Water Funds for San Juan Rejected for Second Time with Acevedo AWOL
The U.S. Senate Appropriations Committee recently rejected funding to improve the water system in the San Juan, Puerto Rico area.
The pointed rejection came when Puerto Ricos resident commissioner in the U.S., Anibal Acevedo Vila ("commonwealth"/D), was in the territory campaigning for governor, contending that nothing important was happening in the Congress.
The funding was to be a special $4 million to help the water system meet public health standards.
The rejection is an especially embarrassing loss for Acevedo for four reasons.
- One is that the Commonwealth had obtained the support of the administration of President George W. Bush for the grant.
- Another is that the rejection came as the Committee voted to appropriate $655 million more for the water projects program that the $4 million was supposed to come from than the Bush Administration wanted.
- A third is that Acevedo failed to obtain an $8 million grant for the project last year although the $8 million was also supported by the Bush Administration
- Acevedo has failed to obtain tens of millions of dollars for projects funded out of regular water project grant program funds.
When Acevedo failed to obtain the $8 million for the San Juan area system water safety improvements, the Commonwealths governor, Sila Calderon, said that the territorial government would provide the funding for the essential work if necessary. Calderon is Acevedos political mentor.
Calderons statement led the federal agency that supported the funding, the Environmental Protection Agency, to suggest that the federal and territorial governments equally split the cost of the project.
The Bush Administration adopted the cost-sharing proposal in its budget for the fiscal year that began October 1st, fiscal year 2005. The U.S. House of Representatives Appropriations Committee accepted the proposal in September. Its Senate counterpart committee, however, rejected it a week later.
Acevedo, running second in the polls for governor, did not disclose the rejection to the public -- presuming he is aware of it.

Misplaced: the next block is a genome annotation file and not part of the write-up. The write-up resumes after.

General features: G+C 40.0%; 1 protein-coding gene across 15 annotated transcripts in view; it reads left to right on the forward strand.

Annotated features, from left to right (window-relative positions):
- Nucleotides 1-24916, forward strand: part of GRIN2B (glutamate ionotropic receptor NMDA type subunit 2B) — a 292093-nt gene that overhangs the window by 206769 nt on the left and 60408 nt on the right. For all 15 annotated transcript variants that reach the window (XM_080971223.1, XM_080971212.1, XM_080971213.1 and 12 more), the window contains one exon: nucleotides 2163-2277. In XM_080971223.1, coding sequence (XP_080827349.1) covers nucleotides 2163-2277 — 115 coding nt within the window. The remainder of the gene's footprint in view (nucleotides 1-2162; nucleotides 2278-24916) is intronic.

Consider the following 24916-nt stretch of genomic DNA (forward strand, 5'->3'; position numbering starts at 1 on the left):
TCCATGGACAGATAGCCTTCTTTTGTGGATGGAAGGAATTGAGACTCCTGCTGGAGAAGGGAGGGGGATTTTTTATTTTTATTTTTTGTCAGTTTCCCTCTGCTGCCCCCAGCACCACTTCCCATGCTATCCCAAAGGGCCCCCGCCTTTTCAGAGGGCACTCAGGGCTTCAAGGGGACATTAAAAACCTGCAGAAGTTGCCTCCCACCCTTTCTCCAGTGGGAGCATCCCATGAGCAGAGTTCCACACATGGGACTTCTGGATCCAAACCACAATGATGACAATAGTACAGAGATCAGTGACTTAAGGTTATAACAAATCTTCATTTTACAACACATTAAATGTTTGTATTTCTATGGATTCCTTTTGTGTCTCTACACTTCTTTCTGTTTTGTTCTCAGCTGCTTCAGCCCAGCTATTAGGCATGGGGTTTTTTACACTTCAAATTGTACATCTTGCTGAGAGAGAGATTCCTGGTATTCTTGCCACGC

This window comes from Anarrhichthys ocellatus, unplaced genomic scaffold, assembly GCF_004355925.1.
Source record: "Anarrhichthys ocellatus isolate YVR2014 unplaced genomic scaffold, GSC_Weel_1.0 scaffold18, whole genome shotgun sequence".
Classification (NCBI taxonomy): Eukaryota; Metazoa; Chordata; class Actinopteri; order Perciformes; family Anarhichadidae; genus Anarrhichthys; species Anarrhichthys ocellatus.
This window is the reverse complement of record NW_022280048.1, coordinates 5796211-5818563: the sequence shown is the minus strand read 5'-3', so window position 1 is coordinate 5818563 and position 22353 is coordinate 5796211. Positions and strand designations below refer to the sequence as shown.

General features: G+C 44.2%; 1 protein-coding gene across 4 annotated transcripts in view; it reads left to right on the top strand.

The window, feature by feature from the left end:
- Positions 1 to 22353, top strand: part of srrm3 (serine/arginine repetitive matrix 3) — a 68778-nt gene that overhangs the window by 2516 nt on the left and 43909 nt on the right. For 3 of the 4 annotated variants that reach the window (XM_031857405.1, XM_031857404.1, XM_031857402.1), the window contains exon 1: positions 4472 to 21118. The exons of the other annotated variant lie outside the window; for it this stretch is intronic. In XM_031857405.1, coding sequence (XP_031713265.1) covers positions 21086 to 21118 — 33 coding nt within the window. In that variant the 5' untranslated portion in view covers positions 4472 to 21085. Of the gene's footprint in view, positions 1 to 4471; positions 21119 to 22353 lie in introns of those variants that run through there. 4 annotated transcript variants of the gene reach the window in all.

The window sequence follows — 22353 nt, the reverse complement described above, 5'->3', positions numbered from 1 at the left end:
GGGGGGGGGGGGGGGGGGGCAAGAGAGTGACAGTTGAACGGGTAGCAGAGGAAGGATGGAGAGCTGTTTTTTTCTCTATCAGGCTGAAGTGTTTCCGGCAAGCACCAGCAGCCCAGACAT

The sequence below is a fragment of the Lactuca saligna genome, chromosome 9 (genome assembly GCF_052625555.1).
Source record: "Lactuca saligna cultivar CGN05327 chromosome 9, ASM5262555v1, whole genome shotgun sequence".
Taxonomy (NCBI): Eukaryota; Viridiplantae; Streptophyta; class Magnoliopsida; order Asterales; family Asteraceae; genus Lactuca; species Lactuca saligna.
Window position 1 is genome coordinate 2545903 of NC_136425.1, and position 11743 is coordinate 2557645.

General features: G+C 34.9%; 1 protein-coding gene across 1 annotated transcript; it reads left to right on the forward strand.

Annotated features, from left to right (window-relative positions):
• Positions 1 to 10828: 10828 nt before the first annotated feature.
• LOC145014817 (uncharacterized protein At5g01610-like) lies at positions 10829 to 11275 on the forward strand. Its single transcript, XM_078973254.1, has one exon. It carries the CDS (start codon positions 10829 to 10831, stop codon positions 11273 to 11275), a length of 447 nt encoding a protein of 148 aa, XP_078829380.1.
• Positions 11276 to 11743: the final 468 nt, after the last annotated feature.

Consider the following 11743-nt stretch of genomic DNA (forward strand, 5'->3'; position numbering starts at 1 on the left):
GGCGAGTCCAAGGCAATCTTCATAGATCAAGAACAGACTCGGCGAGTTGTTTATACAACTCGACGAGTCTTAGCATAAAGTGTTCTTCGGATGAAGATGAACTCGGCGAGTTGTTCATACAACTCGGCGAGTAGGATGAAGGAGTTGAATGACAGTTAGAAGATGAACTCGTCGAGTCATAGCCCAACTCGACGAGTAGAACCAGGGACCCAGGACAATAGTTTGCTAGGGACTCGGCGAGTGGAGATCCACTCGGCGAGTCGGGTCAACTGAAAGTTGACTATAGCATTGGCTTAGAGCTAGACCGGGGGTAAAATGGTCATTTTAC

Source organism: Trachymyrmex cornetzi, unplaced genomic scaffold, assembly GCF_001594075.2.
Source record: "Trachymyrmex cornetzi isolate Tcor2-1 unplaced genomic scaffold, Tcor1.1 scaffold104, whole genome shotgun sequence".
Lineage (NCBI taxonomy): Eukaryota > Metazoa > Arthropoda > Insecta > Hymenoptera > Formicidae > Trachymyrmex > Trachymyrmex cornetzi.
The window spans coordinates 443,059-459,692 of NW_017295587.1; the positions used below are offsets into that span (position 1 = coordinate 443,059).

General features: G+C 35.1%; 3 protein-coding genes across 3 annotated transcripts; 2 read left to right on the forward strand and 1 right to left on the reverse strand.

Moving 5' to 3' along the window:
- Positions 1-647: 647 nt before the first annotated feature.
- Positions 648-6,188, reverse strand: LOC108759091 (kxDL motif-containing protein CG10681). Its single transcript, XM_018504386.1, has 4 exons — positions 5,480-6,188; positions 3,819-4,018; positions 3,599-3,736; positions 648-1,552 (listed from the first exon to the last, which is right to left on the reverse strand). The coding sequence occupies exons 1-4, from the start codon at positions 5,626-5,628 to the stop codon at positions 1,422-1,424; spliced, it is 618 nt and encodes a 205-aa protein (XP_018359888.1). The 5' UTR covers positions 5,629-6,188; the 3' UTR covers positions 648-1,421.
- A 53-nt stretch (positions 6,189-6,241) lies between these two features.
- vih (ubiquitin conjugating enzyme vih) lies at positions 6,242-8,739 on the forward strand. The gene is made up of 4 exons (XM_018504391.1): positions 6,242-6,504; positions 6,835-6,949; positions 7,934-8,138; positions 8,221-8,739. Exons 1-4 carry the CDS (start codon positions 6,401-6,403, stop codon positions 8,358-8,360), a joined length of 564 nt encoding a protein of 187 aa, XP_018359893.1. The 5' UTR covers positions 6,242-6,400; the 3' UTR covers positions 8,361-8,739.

"Approval" of Roosevelt Roads Land Reuse Plan May Not Be Final
The Calderon Administration unveiled its plan for the use of the 8,600 acres in Ceiba, PR of the former Roosevelt Roads Naval Station this past Tuesday.
At the time, the head of Calderons "Local Redevelopment Authority" (LRA) for the unneeded federal property, Economic Development and Commerce Secretary Milton Segarra, suggested that the plan had obtained federal approval before it was made public.
An assistant director of the U.S. Department of Defenses Office of Economic Adjustment (OEA), David MacKinnon, also made statements that were interpreted as corroborating Segarras claim.
The special federal legislation which closed the Roosevelt Roads base earlier this year provided for OEA to assist the territorial government in developing a plan for use of the land. But the plan has to be approved by the Secretary of the Navy.
An official source said that the Navy has not yet approved the Calderon plan.
The question of final approval is important since the Calderon plan is opposed by the candidates for governor and resident commissioner who are leading in the polls, the statehood partys Pedro Rossello (D) and Luis Fortuno (R), and "commonwealth" party gubernatorial candidate and current resident commissioner Anibal Acevedo is a member of Calderons LRA.
If Rossello is elected, he will overturn the plan even if it is finally approved before he takes office. Fortuno will help him.
Rossello had previously proposed that the former naval base be converted into a commercial port among other developments. The focus of the Calderon/Segarra/Acevedo plan is to make the land into a tourist resort.
Once the largest naval base in terms of size outside the continental U.S., Roosevelt Roads was closed by order of the law providing funding for national defense programs for fiscal year 2004. The unusual statutory closure was enacted because the Navy felt that keeping the base open was a "waste of taxpayer dollars" in the words of a commanding admiral.
Roosevelt Roads primary mission had been to support amphibious landing combat training on the island of Vieques, PR., seven miles from Ceiba on the main island of Puerto Rico. The training ended this past May 1st.
A federal-Commonwealth agreement on ending the training had been worked out in 2000 under which it was expected that Roosevelt Roads would continue to operate. The agreement was negotiated by Calderons predecessor, Pedro Rossello (statehood/D), now the leading candidate to replace Calderon.
But Calderon and Acevedo refused to recognize the agreement, most of which had been approved of by the Congress in 2000, and Calderon broke key provisions.
Calderons actions in breaking the agreement led the Navy to conclude that it should not put more resources at risk in the territory. The closure of Roosevelt Roads is estimated to have deprived the territorial economy of spending of $300 million a year.